An Exposition of the Westminster Confession of Faith by Robert Shaw

I was shocked when I realized that most Ruling Elders have never read or even owned a commentary on the Westminster Confession, and as a result are often ill-equiped to discuss or debate the more difficult doctrines contained in the Standards. This to my mind is the best Commentary on the Confession, followed closely by A.A. Hodge’s work. Also, if you have an elder who is serious about theology, pick him up a copy of J.G. Vos’ commentary on the Larger Catechism.

Additionally, you should pick up copies of the Book of Church Order for your Denomination, and in the PCA a copy of Morton Smith’s Commentary on the BCO is a must have. Both are available at the PCA bookstore.

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About Andrew Webb

Andrew James Webb, Pastor Providence PCA, Fayetteville NC. Born: July 29, 1969 Rochford, Essex England Education: MA Modern History, St. Andrews University, Fife, Scotland, 1991 M.Div., Westminster Theological Seminary, Glenside, PA, 2001 Personal Details: Husband of Joy Webb, Father of Margaret (6), Victor (5), Graham (3) and Isabel (10 Mos.) Secular Work History: Upon graduation from University, I returned to the United States and worked for two Madison Ave Advertising Firms in copy writing and advertising space sales. After moving to Northern Virginia, I went into computing. I worked as a Systems Administrator in Washington D.C. for both the Bureau of National Affairs (BNA) (a legal publishing firm,) and the International Republican Institute. Experience: Licensed by Potomac Presbytery, May 1997 and Philadelphia Presbytery in 1999. From 1998 to 2001 I did a three year apprentice/internship under Dr. Mark Herzer while working with the Christ Covenant church plant in Hatboro, PA. Ordained as an RE at Christ Covenant PCA in 2000 and as a TE by Central Carolina in 2001 when I was called to be the Organizing Pastor for Providence PCA Mission, Cross Creek PCA's church plant in Fayetteville, NC (home to Ft. Bragg and Pope Airforce Base). In 2005 when the Providence PCA Particularized I was blessed to be called by the congregation to be their Pastor. Presbytery Committees: Assistance and Membership (Philadelphia), Candidates (Central Carolina), Nominations (Central Carolina) GA Committees: Bills and Overtures, Covenant Theological Seminary Other: I have had a number of my essays on theological topics published including What is the Reformed Doctrine of Divorce? and Five Reasons Not To Go See The Passion of the Christ Why I Don't Have an English Accent: I don't have an English accent because my parents moved to New Jersey when I was six!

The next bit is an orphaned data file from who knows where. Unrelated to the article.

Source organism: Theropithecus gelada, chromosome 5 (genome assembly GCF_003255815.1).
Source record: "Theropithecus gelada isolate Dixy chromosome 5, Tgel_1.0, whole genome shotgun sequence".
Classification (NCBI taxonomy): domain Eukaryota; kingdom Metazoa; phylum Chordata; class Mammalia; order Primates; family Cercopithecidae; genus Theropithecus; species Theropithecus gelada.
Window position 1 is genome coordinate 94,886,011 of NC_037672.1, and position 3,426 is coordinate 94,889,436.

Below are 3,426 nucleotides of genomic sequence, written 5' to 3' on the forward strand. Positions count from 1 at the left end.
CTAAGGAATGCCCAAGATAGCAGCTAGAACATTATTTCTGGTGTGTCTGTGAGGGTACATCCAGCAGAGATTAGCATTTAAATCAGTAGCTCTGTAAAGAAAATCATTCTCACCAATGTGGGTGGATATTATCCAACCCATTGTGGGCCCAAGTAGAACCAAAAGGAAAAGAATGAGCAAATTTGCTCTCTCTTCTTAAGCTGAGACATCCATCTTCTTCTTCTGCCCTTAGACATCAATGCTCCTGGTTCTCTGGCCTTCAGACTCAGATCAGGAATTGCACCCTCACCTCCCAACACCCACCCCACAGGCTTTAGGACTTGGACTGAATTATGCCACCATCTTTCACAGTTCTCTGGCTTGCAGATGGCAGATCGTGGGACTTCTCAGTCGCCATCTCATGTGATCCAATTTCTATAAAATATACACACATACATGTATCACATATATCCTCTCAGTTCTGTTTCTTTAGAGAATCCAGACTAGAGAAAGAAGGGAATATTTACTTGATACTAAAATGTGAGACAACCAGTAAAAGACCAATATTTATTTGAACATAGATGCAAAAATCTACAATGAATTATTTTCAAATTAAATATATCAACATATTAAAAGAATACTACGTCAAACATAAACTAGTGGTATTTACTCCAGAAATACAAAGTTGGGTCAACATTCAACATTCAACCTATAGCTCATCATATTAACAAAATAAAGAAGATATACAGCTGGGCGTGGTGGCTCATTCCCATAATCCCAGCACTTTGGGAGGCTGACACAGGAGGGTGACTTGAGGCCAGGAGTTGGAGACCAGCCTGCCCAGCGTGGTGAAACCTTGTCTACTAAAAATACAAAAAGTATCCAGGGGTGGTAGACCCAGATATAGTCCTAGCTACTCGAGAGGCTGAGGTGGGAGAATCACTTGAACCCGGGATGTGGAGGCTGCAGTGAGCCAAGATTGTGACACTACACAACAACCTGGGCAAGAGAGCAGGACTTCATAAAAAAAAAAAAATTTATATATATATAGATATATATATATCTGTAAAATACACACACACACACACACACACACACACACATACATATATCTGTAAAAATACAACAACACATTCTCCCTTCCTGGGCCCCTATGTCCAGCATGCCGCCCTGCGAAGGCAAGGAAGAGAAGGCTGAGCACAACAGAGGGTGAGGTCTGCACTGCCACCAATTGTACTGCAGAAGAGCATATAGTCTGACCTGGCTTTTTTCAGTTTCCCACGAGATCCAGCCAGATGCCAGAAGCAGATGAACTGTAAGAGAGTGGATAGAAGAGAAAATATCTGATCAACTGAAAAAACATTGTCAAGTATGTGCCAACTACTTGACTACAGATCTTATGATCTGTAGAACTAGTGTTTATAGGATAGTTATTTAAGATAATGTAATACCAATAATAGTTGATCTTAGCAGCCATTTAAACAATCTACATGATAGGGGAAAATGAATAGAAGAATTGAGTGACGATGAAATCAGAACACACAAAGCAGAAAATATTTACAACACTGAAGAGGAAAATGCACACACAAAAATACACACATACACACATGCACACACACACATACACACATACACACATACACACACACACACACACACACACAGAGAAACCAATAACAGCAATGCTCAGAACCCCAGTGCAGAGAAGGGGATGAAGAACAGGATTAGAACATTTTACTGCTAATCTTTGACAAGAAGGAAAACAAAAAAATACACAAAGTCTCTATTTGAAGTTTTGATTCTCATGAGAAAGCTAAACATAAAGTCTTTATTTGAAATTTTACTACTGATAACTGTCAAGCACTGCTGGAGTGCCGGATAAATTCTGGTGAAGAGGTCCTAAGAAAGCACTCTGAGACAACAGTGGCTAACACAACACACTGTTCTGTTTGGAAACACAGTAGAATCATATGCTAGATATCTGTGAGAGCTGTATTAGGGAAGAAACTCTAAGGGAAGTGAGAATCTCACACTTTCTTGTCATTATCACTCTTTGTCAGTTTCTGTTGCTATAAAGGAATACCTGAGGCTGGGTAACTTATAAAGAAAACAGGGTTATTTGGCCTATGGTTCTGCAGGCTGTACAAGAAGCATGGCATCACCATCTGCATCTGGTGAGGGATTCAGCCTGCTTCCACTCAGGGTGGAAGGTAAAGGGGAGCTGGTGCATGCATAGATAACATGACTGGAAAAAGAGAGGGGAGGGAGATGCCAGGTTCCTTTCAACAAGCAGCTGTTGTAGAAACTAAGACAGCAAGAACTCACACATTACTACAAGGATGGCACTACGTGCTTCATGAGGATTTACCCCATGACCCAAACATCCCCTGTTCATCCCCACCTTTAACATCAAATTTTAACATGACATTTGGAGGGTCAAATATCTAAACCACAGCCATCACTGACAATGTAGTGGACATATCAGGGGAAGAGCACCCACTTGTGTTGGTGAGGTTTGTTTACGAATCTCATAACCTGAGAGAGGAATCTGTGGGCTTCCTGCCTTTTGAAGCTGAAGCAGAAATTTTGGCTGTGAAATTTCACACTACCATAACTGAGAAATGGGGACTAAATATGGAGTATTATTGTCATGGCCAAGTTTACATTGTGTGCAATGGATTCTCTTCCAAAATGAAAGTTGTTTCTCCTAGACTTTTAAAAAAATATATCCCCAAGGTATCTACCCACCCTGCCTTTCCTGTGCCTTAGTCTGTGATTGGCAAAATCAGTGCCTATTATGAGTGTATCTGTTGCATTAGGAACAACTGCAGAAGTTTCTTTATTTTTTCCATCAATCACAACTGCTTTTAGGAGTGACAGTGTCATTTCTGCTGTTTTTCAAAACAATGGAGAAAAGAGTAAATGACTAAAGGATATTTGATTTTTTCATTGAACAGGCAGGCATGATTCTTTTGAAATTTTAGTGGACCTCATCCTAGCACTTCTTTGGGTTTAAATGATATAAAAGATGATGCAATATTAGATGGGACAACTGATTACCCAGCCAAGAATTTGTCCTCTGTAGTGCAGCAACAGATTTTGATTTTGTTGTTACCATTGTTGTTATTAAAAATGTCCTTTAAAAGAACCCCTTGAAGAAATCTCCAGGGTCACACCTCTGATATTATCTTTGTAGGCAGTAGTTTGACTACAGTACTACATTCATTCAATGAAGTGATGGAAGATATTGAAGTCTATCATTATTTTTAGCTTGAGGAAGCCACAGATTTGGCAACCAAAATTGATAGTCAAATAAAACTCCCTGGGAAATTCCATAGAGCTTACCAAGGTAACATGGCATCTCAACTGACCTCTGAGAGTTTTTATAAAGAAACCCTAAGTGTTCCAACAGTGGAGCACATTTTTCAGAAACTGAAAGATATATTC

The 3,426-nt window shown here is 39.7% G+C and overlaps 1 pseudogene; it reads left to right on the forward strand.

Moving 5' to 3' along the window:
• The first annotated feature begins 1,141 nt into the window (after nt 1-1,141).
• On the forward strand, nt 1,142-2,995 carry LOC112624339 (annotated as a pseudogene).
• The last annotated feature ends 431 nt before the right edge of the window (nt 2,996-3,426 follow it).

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5 Responses to Books for Officer Training…

  1. Christopher says:

    What are the differences between the first 4 books?

    P.S. I have been enjoying the blog. Keep up the good work.

  2. Andrew Webb says:

    Thanks Christopher,

    I’ll edit the post and add some brief notes to the entries.

    – Andy

  3. Christopher says:

    Thanks, Andy. Much appreciated.

  4. Joe Ivory says:

    Andy

    I actually would add the book you sent me, “A Scottish Christian Heritage”. It gives a background of the heritage of our church, gives overviews of many fine Presbyterian ministers and also delves into the 2 vs 3 office debate of the 19th century. I’ve really enjoyed this volume and have been blessed by it.

  5. David says:

    Your link for the Samuel Miller book doesn’t work … looks like they’ve taken it off their web site. I found it at Amazon, however.